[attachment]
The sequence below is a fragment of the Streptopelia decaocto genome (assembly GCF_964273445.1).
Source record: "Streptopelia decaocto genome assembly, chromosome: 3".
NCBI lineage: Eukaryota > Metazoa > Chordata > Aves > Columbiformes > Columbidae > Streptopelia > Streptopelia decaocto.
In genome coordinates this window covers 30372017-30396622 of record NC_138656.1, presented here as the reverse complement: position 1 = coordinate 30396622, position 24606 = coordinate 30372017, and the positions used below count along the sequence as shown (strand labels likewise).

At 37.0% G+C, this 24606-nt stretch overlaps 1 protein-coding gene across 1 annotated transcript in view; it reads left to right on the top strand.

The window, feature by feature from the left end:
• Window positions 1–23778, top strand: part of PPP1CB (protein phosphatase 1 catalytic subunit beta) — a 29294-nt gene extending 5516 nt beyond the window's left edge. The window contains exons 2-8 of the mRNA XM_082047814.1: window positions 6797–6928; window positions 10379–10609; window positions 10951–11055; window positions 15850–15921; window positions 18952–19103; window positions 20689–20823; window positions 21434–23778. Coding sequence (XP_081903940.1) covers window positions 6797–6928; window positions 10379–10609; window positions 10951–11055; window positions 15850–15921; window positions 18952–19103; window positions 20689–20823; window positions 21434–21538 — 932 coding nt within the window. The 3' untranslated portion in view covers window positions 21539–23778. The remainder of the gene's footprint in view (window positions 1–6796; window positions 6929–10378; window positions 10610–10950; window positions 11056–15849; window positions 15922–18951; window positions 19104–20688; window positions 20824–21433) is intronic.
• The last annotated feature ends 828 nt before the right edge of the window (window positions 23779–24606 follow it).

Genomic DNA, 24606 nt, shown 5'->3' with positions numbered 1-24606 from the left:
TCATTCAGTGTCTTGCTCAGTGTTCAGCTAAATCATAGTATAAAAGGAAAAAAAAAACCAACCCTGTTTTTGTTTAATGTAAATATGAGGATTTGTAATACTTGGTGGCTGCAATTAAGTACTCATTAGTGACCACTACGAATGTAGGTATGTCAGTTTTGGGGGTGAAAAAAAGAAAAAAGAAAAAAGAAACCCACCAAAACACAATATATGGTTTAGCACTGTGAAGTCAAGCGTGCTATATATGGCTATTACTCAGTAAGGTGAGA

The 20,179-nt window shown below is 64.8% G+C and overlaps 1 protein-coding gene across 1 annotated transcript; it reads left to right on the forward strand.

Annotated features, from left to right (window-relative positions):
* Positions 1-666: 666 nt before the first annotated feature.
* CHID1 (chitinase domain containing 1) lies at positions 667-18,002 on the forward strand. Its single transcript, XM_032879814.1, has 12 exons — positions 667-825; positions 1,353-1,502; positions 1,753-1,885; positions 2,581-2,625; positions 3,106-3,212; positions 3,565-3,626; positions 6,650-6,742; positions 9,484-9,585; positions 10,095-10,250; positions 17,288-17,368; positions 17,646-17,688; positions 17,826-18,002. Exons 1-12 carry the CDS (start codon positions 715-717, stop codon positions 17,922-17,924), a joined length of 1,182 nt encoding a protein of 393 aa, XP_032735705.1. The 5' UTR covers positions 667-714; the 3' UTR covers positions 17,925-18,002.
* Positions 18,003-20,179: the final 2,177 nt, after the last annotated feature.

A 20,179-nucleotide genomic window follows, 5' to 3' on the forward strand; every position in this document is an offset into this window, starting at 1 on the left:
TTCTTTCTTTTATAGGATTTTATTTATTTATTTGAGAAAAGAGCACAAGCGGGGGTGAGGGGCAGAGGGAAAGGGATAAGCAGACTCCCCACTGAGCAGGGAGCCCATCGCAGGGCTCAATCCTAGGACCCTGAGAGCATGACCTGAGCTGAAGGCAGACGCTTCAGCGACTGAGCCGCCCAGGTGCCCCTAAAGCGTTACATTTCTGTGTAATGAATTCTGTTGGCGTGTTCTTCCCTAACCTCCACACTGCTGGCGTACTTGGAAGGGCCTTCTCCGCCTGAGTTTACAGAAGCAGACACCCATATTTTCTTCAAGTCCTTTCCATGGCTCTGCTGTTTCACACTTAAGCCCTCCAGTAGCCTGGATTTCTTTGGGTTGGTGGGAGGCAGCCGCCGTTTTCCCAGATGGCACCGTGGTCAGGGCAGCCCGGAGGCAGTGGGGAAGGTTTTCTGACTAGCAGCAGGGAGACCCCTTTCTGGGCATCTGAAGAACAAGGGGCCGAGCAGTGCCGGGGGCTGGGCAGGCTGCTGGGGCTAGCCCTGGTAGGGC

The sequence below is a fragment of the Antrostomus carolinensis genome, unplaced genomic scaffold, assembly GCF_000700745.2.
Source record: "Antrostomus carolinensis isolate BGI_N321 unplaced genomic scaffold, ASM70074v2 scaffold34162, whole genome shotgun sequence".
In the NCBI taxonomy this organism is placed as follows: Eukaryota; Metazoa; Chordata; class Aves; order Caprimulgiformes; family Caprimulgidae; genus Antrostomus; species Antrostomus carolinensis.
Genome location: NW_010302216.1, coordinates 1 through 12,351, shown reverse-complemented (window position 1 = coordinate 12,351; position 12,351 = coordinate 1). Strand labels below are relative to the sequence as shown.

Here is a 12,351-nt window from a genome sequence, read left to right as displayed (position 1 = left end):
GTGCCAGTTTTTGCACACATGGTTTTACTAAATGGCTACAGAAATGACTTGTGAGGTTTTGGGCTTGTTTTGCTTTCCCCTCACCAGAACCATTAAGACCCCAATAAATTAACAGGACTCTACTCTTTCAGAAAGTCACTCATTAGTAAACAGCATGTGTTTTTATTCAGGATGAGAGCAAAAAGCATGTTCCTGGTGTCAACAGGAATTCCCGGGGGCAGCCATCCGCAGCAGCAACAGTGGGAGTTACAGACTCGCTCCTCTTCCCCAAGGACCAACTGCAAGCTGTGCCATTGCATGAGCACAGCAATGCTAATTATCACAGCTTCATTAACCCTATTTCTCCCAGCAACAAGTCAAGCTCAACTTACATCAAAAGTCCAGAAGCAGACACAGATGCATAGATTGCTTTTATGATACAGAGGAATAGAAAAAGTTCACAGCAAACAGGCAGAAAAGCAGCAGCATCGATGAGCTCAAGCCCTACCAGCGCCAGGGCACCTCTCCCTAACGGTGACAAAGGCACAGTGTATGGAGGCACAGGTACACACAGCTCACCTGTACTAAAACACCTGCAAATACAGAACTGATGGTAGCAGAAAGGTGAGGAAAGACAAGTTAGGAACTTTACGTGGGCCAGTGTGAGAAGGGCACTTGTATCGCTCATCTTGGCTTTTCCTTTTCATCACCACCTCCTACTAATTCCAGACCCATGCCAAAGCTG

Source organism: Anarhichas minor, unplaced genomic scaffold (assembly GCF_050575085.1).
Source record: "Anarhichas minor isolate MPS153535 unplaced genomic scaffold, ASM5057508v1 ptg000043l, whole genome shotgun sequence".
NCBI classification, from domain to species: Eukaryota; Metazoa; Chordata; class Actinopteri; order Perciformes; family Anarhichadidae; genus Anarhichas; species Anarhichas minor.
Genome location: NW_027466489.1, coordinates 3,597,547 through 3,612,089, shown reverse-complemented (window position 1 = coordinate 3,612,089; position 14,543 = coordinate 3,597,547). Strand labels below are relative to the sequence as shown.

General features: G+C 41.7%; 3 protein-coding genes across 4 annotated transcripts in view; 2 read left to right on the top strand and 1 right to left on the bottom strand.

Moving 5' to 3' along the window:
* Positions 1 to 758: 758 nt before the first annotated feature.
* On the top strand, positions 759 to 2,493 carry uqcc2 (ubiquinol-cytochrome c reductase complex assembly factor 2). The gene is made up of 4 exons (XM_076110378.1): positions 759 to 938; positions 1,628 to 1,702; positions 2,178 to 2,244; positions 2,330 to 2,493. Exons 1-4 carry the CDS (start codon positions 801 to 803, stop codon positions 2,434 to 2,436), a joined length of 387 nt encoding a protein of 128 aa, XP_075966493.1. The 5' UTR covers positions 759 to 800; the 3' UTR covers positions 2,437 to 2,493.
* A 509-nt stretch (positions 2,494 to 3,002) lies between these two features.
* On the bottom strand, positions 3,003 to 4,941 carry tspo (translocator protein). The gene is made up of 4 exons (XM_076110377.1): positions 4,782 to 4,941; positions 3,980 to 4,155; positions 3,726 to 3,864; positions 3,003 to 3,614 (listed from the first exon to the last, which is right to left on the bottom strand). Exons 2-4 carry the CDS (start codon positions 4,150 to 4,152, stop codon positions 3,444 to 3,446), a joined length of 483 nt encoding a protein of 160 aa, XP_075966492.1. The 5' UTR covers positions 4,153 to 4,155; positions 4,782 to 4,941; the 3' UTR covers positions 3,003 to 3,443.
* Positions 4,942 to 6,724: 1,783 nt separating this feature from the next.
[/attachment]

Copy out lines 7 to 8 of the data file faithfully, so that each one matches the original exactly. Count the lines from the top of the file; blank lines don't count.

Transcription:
• Window positions 1–23778, top strand: part of PPP1CB (protein phosphatase 1 catalytic subunit beta) — a 29294-nt gene extending 5516 nt beyond the window's left edge. The window contains exons 2-8 of the mRNA XM_082047814.1: window positions 6797–6928; window positions 10379–10609; window positions 10951–11055; window positions 15850–15921; window positions 18952–19103; window positions 20689–20823; window positions 21434–23778. Coding sequence (XP_081903940.1) covers window positions 6797–6928; window positions 10379–10609; window positions 10951–11055; window positions 15850–15921; window positions 18952–19103; window positions 20689–20823; window positions 21434–21538 — 932 coding nt within the window. The 3' untranslated portion in view covers window positions 21539–23778. The remainder of the gene's footprint in view (window positions 1–6796; window positions 6929–10378; window positions 10610–10950; window positions 11056–15849; window positions 15922–18951; window positions 19104–20688; window positions 20824–21433) is intronic.
• The last annotated feature ends 828 nt before the right edge of the window (window positions 23779–24606 follow it).